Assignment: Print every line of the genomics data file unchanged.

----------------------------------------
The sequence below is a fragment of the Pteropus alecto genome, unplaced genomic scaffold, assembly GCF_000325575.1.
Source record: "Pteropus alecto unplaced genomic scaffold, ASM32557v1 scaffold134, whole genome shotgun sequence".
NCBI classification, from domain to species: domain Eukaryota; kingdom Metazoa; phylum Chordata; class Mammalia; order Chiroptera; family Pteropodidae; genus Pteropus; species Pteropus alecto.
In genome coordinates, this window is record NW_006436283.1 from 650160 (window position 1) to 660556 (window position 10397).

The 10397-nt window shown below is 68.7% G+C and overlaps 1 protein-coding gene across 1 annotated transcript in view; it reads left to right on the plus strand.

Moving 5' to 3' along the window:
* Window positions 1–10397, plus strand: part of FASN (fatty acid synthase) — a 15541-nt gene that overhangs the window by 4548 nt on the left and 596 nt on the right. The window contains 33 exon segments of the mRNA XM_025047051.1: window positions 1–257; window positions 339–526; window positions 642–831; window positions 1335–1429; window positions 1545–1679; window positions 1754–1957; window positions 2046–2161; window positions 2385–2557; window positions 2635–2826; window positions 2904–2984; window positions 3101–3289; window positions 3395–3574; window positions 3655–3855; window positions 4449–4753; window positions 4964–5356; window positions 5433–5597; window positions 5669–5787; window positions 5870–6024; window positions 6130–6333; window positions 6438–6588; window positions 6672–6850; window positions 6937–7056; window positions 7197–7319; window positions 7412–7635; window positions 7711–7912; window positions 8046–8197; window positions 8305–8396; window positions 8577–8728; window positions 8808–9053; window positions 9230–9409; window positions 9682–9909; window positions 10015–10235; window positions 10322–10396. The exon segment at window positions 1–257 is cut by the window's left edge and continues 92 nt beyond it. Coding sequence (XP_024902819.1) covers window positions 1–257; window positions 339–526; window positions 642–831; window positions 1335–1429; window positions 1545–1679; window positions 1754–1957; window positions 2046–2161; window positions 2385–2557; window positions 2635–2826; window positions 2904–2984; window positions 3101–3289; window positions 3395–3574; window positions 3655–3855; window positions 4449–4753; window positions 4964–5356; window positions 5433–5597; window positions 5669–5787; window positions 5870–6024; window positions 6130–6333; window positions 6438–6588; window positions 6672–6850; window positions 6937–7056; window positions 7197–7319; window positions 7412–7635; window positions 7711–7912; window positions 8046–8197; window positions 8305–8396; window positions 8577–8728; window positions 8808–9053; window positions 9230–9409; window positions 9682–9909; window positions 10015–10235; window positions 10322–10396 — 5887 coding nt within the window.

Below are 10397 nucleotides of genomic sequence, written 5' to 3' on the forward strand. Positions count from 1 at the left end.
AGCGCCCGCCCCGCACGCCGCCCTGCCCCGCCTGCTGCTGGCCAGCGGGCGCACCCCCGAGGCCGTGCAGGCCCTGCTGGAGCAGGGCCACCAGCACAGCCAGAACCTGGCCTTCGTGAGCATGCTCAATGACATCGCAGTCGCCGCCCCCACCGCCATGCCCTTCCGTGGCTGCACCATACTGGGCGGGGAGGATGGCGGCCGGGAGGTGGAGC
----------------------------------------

The sequence below is a fragment of the Pteropus alecto genome, unplaced genomic scaffold, assembly GCF_000325575.1.
Source record: "Pteropus alecto unplaced genomic scaffold, ASM32557v1 scaffold134, whole genome shotgun sequence".
NCBI classification, from domain to species: domain Eukaryota; kingdom Metazoa; phylum Chordata; class Mammalia; order Chiroptera; family Pteropodidae; genus Pteropus; species Pteropus alecto.
In genome coordinates, this window is record NW_006436283.1 from 650160 (window position 1) to 660556 (window position 10397).

The 10397-nt window shown below is 68.7% G+C and overlaps 1 protein-coding gene across 1 annotated transcript in view; it reads left to right on the plus strand.

Moving 5' to 3' along the window:
* Window positions 1–10397, plus strand: part of FASN (fatty acid synthase) — a 15541-nt gene that overhangs the window by 4548 nt on the left and 596 nt on the right. The window contains 33 exon segments of the mRNA XM_025047051.1: window positions 1–257; window positions 339–526; window positions 642–831; window positions 1335–1429; window positions 1545–1679; window positions 1754–1957; window positions 2046–2161; window positions 2385–2557; window positions 2635–2826; window positions 2904–2984; window positions 3101–3289; window positions 3395–3574; window positions 3655–3855; window positions 4449–4753; window positions 4964–5356; window positions 5433–5597; window positions 5669–5787; window positions 5870–6024; window positions 6130–6333; window positions 6438–6588; window positions 6672–6850; window positions 6937–7056; window positions 7197–7319; window positions 7412–7635; window positions 7711–7912; window positions 8046–8197; window positions 8305–8396; window positions 8577–8728; window positions 8808–9053; window positions 9230–9409; window positions 9682–9909; window positions 10015–10235; window positions 10322–10396. The exon segment at window positions 1–257 is cut by the window's left edge and continues 92 nt beyond it. Coding sequence (XP_024902819.1) covers window positions 1–257; window positions 339–526; window positions 642–831; window positions 1335–1429; window positions 1545–1679; window positions 1754–1957; window positions 2046–2161; window positions 2385–2557; window positions 2635–2826; window positions 2904–2984; window positions 3101–3289; window positions 3395–3574; window positions 3655–3855; window positions 4449–4753; window positions 4964–5356; window positions 5433–5597; window positions 5669–5787; window positions 5870–6024; window positions 6130–6333; window positions 6438–6588; window positions 6672–6850; window positions 6937–7056; window positions 7197–7319; window positions 7412–7635; window positions 7711–7912; window positions 8046–8197; window positions 8305–8396; window positions 8577–8728; window positions 8808–9053; window positions 9230–9409; window positions 9682–9909; window positions 10015–10235; window positions 10322–10396 — 5887 coding nt within the window.

Below are 10397 nucleotides of genomic sequence, written 5' to 3' on the forward strand. Positions count from 1 at the left end.
AGCGCCCGCCCCGCACGCCGCCCTGCCCCGCCTGCTGCTGGCCAGCGGGCGCACCCCCGAGGCCGTGCAGGCCCTGCTGGAGCAGGGCCACCAGCACAGCCAGAACCTGGCCTTCGTGAGCATGCTCAATGACATCGCAGTCGCCGCCCCCACCGCCATGCCCTTCCGTGGCTGCACCATACTGGGCGGGGAGGATGGCGGCCGGGAGGTGGAGC